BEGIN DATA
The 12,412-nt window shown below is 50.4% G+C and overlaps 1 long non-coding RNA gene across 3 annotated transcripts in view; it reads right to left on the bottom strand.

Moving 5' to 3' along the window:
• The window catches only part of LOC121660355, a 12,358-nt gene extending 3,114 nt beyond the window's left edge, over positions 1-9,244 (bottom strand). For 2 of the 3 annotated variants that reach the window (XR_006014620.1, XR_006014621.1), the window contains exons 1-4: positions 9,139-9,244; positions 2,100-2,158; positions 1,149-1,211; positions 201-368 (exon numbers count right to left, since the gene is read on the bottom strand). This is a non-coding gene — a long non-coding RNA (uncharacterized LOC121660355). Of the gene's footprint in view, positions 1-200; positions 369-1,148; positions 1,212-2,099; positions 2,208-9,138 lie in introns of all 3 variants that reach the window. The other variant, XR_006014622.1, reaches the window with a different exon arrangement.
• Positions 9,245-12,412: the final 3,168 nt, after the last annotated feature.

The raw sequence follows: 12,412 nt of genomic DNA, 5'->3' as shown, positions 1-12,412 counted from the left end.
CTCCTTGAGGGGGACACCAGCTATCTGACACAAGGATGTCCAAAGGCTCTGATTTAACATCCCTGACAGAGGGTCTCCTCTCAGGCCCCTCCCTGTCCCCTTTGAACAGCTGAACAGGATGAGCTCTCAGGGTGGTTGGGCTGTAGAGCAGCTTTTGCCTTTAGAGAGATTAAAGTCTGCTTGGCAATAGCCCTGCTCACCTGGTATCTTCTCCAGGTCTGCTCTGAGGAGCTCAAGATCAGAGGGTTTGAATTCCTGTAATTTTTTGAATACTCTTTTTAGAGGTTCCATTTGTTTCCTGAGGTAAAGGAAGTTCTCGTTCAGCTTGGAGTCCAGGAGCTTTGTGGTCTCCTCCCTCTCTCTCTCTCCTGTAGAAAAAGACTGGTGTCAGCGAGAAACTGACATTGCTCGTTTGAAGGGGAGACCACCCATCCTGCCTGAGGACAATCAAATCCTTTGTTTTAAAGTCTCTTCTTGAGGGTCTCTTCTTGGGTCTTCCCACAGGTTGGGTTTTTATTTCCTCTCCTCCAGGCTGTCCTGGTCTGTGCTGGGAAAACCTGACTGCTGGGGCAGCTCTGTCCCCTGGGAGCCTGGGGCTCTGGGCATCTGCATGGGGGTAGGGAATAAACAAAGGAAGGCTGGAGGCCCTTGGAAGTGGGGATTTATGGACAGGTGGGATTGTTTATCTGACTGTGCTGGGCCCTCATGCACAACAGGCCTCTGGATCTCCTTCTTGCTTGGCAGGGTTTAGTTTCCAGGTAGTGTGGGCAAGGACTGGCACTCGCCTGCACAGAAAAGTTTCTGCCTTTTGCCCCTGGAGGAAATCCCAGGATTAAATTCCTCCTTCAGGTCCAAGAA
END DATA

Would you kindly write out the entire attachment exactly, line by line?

The 12,412-nt window shown below is 50.4% G+C and overlaps 1 long non-coding RNA gene across 3 annotated transcripts in view; it reads right to left on the bottom strand.

Moving 5' to 3' along the window:
• The window catches only part of LOC121660355, a 12,358-nt gene extending 3,114 nt beyond the window's left edge, over positions 1-9,244 (bottom strand). For 2 of the 3 annotated variants that reach the window (XR_006014620.1, XR_006014621.1), the window contains exons 1-4: positions 9,139-9,244; positions 2,100-2,158; positions 1,149-1,211; positions 201-368 (exon numbers count right to left, since the gene is read on the bottom strand). This is a non-coding gene — a long non-coding RNA (uncharacterized LOC121660355). Of the gene's footprint in view, positions 1-200; positions 369-1,148; positions 1,212-2,099; positions 2,208-9,138 lie in introns of all 3 variants that reach the window. The other variant, XR_006014622.1, reaches the window with a different exon arrangement.
• Positions 9,245-12,412: the final 3,168 nt, after the last annotated feature.

The raw sequence follows: 12,412 nt of genomic DNA, 5'->3' as shown, positions 1-12,412 counted from the left end.
CTCCTTGAGGGGGACACCAGCTATCTGACACAAGGATGTCCAAAGGCTCTGATTTAACATCCCTGACAGAGGGTCTCCTCTCAGGCCCCTCCCTGTCCCCTTTGAACAGCTGAACAGGATGAGCTCTCAGGGTGGTTGGGCTGTAGAGCAGCTTTTGCCTTTAGAGAGATTAAAGTCTGCTTGGCAATAGCCCTGCTCACCTGGTATCTTCTCCAGGTCTGCTCTGAGGAGCTCAAGATCAGAGGGTTTGAATTCCTGTAATTTTTTGAATACTCTTTTTAGAGGTTCCATTTGTTTCCTGAGGTAAAGGAAGTTCTCGTTCAGCTTGGAGTCCAGGAGCTTTGTGGTCTCCTCCCTCTCTCTCTCTCCTGTAGAAAAAGACTGGTGTCAGCGAGAAACTGACATTGCTCGTTTGAAGGGGAGACCACCCATCCTGCCTGAGGACAATCAAATCCTTTGTTTTAAAGTCTCTTCTTGAGGGTCTCTTCTTGGGTCTTCCCACAGGTTGGGTTTTTATTTCCTCTCCTCCAGGCTGTCCTGGTCTGTGCTGGGAAAACCTGACTGCTGGGGCAGCTCTGTCCCCTGGGAGCCTGGGGCTCTGGGCATCTGCATGGGGGTAGGGAATAAACAAAGGAAGGCTGGAGGCCCTTGGAAGTGGGGATTTATGGACAGGTGGGATTGTTTATCTGACTGTGCTGGGCCCTCATGCACAACAGGCCTCTGGATCTCCTTCTTGCTTGGCAGGGTTTAGTTTCCAGGTAGTGTGGGCAAGGACTGGCACTCGCCTGCACAGAAAAGTTTCTGCCTTTTGCCCCTGGAGGAAATCCCAGGATTAAATTCCTCCTTCAGGTCCAAGAA